The "trousered" undercarriage and its details.
The tail units. Note the castering tail wheel.
Percival "Gull" 1935 Model "Gipsy VI" Engine
DOUGLASIAN: On the power of two 700 h.p. geared and supercharged radials (which are Pratt & Whitney "Hornets" built under licence) the new Fiat G.18 shown here has a maximum speed of 210 m.p.h. carrying eighteen passengers, luggage and mail with fuel for 500 miles
[DGA-6] Mr. "Benny" Howard's latest racing machine,
DEMONSTRATION: One of the two Swissair Douglas machines, which were demonstrated recently at Croydon, being refuelled beside the Imperial Heracles. Actually, the "Scylla" class will probably be used, as last year, for our own part of the Zurich service. The Government has offered a prize of ?25,000 to encourage the production of medium-sized commercial machines.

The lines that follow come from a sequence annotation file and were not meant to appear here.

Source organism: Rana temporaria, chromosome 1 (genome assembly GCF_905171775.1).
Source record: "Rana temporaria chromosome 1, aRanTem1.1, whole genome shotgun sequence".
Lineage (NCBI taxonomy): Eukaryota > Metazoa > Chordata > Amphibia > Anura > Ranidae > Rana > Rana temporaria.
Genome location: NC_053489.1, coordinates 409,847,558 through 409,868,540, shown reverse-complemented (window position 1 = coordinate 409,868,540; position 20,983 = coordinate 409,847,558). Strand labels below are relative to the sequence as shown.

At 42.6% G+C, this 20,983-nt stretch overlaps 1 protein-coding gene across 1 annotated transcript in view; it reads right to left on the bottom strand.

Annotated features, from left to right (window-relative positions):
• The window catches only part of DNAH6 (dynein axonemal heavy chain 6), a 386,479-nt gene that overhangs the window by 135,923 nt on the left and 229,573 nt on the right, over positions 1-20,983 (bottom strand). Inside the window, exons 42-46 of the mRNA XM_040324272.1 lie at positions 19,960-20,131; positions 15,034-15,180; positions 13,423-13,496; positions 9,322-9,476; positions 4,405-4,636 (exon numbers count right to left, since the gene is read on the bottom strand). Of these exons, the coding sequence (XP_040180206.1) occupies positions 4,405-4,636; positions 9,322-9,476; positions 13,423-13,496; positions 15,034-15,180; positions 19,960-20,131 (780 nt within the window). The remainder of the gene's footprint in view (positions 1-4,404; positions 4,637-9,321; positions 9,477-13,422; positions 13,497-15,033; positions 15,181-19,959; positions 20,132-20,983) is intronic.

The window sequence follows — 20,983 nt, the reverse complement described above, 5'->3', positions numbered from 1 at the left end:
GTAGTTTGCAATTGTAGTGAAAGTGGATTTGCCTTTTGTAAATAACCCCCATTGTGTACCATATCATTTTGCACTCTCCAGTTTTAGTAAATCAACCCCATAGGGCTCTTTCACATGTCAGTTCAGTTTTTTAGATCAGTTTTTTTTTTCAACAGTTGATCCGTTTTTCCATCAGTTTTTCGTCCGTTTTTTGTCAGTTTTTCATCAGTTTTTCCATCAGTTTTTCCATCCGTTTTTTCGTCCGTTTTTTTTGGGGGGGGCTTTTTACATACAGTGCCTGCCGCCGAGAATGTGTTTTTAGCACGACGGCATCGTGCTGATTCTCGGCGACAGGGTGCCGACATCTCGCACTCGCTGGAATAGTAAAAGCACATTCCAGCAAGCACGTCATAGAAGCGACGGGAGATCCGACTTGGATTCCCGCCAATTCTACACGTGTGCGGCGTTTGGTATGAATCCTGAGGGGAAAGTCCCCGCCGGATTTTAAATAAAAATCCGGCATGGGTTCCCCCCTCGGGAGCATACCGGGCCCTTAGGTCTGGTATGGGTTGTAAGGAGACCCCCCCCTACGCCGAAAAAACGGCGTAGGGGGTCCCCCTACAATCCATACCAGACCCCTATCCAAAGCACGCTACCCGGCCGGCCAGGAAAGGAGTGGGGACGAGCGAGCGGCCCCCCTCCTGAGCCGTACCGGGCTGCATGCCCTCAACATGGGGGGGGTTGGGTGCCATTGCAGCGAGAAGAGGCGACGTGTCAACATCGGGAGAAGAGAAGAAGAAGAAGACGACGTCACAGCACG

The nose of the Imperial Airways H.P.42 Hengist, showing the rotating loop aerial used in conjunction with the Marconi-Robinson homing device.
The wireless cabin of an Imperial Airways H.P.42, showing the Marconi Type A.D. 41/42 equipment, with homing device (at top). The aerial winch can be seen by the door leading to the pilots' compartment.
Mt. Blanc (15,780 ft.) towering above a sea of clouds - a photograph by DOUGLAS FAWCETT.
The "Leopard Moth," on the aerodrome at Belp, with Mr. Fawcett's companion and Herr W. Eberschweiler.
SILHOUETTE: A fine impression of four Blackburn "Baffin" (Bristol "Pegasus M") torpedo-bombers from H.M.S. Furious on early patrol during the recent Combined Fleet Exercises.